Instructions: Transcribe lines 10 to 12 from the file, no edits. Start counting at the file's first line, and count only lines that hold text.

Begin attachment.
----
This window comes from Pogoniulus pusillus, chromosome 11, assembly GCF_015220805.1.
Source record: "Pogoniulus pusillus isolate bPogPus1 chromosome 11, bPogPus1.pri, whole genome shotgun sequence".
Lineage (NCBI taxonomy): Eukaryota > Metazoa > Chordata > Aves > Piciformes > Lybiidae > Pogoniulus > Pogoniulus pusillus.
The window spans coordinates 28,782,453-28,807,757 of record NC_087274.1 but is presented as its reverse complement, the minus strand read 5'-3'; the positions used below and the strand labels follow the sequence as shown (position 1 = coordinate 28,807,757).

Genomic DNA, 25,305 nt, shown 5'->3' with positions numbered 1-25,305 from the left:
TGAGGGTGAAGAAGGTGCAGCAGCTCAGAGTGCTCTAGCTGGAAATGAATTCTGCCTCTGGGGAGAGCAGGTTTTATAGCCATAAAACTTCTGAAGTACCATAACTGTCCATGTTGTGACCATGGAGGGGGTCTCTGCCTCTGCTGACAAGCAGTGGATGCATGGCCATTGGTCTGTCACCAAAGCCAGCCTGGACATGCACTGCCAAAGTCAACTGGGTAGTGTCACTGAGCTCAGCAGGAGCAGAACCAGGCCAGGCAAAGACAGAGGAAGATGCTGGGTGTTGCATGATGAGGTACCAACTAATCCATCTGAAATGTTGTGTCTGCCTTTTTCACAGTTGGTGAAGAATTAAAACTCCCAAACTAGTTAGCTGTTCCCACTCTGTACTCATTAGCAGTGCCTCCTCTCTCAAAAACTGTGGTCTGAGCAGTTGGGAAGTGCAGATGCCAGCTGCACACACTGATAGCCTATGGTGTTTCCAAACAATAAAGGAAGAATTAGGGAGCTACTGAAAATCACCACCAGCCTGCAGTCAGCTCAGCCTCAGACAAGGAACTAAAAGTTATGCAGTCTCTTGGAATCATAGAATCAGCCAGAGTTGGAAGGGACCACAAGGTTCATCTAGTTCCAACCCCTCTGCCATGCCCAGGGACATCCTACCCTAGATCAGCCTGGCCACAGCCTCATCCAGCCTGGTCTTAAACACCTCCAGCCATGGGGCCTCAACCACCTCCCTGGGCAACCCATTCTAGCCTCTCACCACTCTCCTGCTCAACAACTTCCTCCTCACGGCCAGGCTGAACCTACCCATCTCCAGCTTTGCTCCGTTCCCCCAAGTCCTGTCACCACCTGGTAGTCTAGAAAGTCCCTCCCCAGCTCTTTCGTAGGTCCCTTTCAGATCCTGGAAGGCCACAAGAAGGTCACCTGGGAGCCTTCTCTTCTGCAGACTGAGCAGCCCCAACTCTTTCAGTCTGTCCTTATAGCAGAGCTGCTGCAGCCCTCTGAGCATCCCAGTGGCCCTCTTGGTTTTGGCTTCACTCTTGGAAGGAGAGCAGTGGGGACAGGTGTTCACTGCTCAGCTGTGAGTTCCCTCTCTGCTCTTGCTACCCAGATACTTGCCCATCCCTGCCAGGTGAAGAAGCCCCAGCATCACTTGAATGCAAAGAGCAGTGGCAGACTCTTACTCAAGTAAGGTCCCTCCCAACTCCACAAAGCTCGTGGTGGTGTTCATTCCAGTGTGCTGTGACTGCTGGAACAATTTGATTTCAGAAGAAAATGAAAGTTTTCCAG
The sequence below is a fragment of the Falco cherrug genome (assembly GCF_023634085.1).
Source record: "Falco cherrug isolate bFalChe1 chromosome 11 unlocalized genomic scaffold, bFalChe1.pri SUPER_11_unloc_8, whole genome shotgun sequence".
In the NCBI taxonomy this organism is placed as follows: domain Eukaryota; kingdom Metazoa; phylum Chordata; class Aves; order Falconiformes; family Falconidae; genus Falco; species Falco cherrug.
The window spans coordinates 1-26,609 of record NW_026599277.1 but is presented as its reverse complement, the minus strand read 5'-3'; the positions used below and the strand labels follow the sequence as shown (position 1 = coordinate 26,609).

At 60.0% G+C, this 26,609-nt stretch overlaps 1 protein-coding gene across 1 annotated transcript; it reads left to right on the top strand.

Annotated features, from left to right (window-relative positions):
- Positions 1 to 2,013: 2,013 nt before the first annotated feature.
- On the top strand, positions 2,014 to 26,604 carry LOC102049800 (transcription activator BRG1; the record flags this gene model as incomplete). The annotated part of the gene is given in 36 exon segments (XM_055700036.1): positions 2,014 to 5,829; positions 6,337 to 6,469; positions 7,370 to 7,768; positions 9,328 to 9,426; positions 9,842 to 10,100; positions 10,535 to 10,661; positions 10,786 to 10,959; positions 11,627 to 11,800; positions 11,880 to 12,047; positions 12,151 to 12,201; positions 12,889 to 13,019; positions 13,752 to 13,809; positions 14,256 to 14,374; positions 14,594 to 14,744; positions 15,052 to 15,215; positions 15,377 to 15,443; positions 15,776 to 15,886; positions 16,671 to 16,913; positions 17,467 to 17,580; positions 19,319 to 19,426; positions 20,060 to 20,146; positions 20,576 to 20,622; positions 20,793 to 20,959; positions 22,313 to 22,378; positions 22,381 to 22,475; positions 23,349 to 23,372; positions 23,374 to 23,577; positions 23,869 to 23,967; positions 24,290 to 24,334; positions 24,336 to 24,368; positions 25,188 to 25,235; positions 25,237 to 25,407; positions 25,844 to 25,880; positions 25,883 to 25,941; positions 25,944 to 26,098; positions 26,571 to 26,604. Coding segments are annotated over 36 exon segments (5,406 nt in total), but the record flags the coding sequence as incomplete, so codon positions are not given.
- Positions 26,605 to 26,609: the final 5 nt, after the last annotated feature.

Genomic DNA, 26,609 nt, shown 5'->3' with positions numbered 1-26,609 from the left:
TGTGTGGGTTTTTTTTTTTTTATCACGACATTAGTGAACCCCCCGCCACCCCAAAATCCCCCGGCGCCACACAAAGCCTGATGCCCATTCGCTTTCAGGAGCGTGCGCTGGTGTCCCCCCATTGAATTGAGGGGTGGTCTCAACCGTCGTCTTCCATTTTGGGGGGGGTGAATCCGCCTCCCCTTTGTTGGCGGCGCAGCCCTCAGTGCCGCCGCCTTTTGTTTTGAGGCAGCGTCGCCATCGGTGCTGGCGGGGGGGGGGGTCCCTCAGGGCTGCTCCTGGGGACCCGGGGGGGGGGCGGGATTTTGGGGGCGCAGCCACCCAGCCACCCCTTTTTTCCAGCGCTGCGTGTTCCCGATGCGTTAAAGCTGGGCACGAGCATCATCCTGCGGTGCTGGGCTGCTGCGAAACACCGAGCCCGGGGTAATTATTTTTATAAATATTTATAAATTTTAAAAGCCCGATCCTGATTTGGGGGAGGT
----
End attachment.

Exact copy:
The window spans coordinates 1-26,609 of record NW_026599277.1 but is presented as its reverse complement, the minus strand read 5'-3'; the positions used below and the strand labels follow the sequence as shown (position 1 = coordinate 26,609).

At 60.0% G+C, this 26,609-nt stretch overlaps 1 protein-coding gene across 1 annotated transcript; it reads left to right on the top strand.

Annotated features, from left to right (window-relative positions):